Sister Rose was a neighborhood institution. Now, she’s gone … literally. The beloved community activist and educator passed away, but her body has been stolen. Now, grieving friends and former pupils are at Ortiz Funeral Home awaiting its return while confronting their own personal demons.
Houstonians can peer into this emotionally charged wake during the University of Houston production of Stephen Adly Guirgis’ “Our Lady of 121st Street.” Presented by the UH School of Theatre & Dance, this acclaimed play runs Oct. 14 – 23 at the university’s Jose Quintero Theatre. Parental guidance is recommended due to strong language.
The play effectively balances dark humor and drama and introduces audiences to a colorful cast of characters. These include weary detective Balthazar, who is assigned to the case of Sister Rose’s stolen body; feuding former classmates Norca and Inez; gay lawyer Flip and actor boyfriend Gail; and Rooftop, a motormouthed radio personality.
“These characters make the show’s blend of comedy and emotion work,” said director Keith Byron Kirk, assistant professor of theater. “These are individuals with passion and rich life experiences, and they all have a willingness to give. Audiences are drawn to these characters, which is perhaps one reason why the play has proven so popular.”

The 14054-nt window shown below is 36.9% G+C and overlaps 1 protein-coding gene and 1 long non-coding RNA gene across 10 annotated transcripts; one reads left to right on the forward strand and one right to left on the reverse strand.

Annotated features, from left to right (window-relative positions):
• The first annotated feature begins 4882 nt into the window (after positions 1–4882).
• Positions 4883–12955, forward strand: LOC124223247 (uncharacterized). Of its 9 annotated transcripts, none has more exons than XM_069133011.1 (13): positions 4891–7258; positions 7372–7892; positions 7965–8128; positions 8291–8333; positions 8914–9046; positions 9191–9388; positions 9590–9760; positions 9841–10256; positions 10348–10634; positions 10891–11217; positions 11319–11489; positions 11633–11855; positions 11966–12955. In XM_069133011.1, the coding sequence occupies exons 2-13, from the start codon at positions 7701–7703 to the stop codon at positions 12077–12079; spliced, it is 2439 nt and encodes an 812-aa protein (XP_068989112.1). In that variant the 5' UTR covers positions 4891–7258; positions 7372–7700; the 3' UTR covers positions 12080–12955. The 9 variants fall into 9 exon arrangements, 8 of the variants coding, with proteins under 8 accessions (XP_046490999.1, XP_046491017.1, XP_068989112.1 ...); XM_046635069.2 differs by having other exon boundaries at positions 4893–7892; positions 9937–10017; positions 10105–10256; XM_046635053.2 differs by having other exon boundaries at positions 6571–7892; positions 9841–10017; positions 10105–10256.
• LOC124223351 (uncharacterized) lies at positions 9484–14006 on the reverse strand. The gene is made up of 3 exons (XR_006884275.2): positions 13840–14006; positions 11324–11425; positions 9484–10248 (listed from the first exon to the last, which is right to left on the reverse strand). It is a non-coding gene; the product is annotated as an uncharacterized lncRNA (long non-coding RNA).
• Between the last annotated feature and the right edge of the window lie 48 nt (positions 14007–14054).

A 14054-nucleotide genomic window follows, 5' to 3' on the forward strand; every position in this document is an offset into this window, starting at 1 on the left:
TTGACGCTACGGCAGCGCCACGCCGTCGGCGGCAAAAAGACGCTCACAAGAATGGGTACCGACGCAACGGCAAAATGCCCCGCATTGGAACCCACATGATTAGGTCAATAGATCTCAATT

“Our Lady of 121st Street” was originally produced in 2003 by New York’s Labryrinth Theater Company. Directing its initial production was Philip Seymour Hoffman, who would go on to earn a Best Actor Oscar in 2005 for “Capote.” It was named in the “10 Best Plays of 2003” by Drama Desk magazine and was nominated for best play by the Outer Critics Circle.
Assisting in the production of this play is Houston’s National Museum of Funeral History. Museum staff members have provided consultation on Catholic funeral proceedings and contributed props to the play.
Tickets are $20, $15 for UH faculty, staff and alumni, and $10 for students and seniors. Show dates and times are as follows.
- 8 p.m., Oct. 14, 15, 18, 19, 20, 21, 22
- 2 p.m., Oct. 16, 23
For additional details on the play or the UH School of Theatre & Dance, visit http://www.theatredance.uh.edu/.